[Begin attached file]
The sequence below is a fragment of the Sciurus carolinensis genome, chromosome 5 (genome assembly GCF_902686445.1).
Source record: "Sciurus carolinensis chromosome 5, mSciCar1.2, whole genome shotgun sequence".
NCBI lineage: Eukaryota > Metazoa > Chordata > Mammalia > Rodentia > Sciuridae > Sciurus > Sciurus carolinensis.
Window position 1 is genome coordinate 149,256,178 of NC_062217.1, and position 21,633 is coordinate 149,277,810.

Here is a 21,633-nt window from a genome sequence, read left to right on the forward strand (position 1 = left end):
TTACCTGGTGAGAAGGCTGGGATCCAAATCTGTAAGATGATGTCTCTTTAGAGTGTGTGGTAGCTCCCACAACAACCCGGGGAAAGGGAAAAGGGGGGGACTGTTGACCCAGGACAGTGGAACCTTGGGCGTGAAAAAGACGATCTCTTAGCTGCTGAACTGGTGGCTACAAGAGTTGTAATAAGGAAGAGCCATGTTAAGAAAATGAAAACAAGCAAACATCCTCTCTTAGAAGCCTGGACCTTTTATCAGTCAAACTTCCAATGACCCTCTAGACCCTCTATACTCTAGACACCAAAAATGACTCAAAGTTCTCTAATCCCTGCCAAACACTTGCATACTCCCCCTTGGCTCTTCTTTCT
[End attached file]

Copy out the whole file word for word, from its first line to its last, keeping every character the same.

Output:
The sequence below is a fragment of the Sciurus carolinensis genome, chromosome 5 (genome assembly GCF_902686445.1).
Source record: "Sciurus carolinensis chromosome 5, mSciCar1.2, whole genome shotgun sequence".
NCBI lineage: Eukaryota > Metazoa > Chordata > Mammalia > Rodentia > Sciuridae > Sciurus > Sciurus carolinensis.
Window position 1 is genome coordinate 149,256,178 of NC_062217.1, and position 21,633 is coordinate 149,277,810.

Here is a 21,633-nt window from a genome sequence, read left to right on the forward strand (position 1 = left end):
TTACCTGGTGAGAAGGCTGGGATCCAAATCTGTAAGATGATGTCTCTTTAGAGTGTGTGGTAGCTCCCACAACAACCCGGGGAAAGGGAAAAGGGGGGGACTGTTGACCCAGGACAGTGGAACCTTGGGCGTGAAAAAGACGATCTCTTAGCTGCTGAACTGGTGGCTACAAGAGTTGTAATAAGGAAGAGCCATGTTAAGAAAATGAAAACAAGCAAACATCCTCTCTTAGAAGCCTGGACCTTTTATCAGTCAAACTTCCAATGACCCTCTAGACCCTCTATACTCTAGACACCAAAAATGACTCAAAGTTCTCTAATCCCTGCCAAACACTTGCATACTCCCCCTTGGCTCTTCTTTCT